The following examples are offered by way of illustration and not by way of limitation.

EXPERIMENTAL

An array of oligonucleotides was synthesized using the pulse jetting device described in U.S. patent application Ser. No. 08/646,535, the disclosure of which is herein incorporated by reference. For pulse jet delivery of the activated phosphoramidite monomer, the following four solvent vehicles were employed:

(a) acetonitrile in combination with 5% (v/v) N-methyl-pyrrolidinone

(b) acetonitrile in combination with 5% (v/v) dimethyl formamide

(c) acetonitrile in combination with 5% (v/v) trimethyl phosphate

(d) acetonitrile in combination with 5% (v/v) N-methyl-pyrroleacetonitrile

For pulse jet delivery of the detritylation reagent, the following solvent vehicles were employed:

______________________________________Detritylation Reagent            Solvent Vehicle______________________________________ZnBr2 (saturated)            nitromethane:tetraethylene glycolat 9:1ZnBr2 (saturated)            nitromethane:butanol at 9:1Trichloroacetic Acid (0.001            dibromomethaneto 0.01%)______________________________________

With each of the above solvent vehicles listed above, it was found that the reagents were soluble in the vehicle, the vehicle did not adversely affect the efficiency of the reaction, either coupling or detritylation, and reagent precipitation did not occur, even when there were extended periods of non-use.

It is evident from the above results and discussion that solvent vehicles particularly suited for the pulse jet delivery of reagents for synthesis of oligonucleotides by the solid-phase phosphoramidite method are provided. The use of the subject solvent vehicles at least reduces, if not substantially eliminates, reagent precipitation in the jetting tubes, and yet do not detract from the efficiency of the particular reactions occurring during the synthesis. By preventing reagent precipitation, the subject solvent vehicles provide for improved results using automated pulse jetting devices.

All publications and patent applications mentioned in this specification are herein incorporated by reference to the same extent as if each individual publication or patent application was specifically and individually indicated to be incorporated by reference.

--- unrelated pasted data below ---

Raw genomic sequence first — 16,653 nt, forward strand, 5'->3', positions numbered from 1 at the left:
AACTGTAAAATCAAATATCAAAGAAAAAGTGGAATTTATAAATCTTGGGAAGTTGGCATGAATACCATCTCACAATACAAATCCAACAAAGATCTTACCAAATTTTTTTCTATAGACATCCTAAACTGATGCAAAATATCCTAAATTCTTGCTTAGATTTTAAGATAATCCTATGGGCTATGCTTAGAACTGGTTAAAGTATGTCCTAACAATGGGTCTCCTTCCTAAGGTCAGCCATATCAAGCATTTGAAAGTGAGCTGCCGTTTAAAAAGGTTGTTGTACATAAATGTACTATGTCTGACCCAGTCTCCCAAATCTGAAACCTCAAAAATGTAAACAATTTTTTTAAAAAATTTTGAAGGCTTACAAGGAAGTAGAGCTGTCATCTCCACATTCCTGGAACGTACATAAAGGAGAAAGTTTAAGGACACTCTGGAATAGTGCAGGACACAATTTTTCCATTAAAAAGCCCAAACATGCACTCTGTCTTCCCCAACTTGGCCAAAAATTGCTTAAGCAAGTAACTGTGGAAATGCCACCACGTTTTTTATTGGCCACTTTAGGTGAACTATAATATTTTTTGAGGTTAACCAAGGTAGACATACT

The invention now being fully described, it will be apparent to one of ordinary skill in the art that many changes and modifications can be made thereto without departing from the spirit or scope of the appended claims.

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Reference
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Referenced by
Citing PatentFiling datePublication dateApplicantTitle
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Classifications
U.S. Classification536/22.1, 536/25.3, 525/53, 525/50, 525/54.2
International ClassificationC07H21/00, B01J19/00, C40B60/14, C40B40/06
Cooperative ClassificationB01J2219/0059, B01J2219/00527, B01J2219/00378, C07H21/00, C40B60/14, B01J2219/00605, B01J19/0046, B01J2219/00659, B01J2219/00722, C40B40/06, B01J2219/00596
European ClassificationB01J19/00C, C07H21/00
Legal Events
DateCodeEventDescription
Apr 24, 2007FPExpired due to failure to pay maintenance fee
Effective date: 20070223
Feb 23, 2007LAPSLapse for failure to pay maintenance fees
Sep 13, 2006REMIMaintenance fee reminder mailed
Sep 10, 2002REMIMaintenance fee reminder mailed
Aug 22, 2002FPAYFee payment
Year of fee payment: 4
May 27, 1997ASAssignment
Owner name: INCYTE PHARMACEUTICALS, INC., CALIFORNIA
Free format text: ASSIGNMENT OF ASSIGNORS INTEREST;ASSIGNORS:GAMBLE, RONALD C.;THERIAULT, THOMAS P.;WINDER, SCOTT C.;REEL/FRAME:008611/0119;SIGNING DATES FROM 19970321 TO 19970328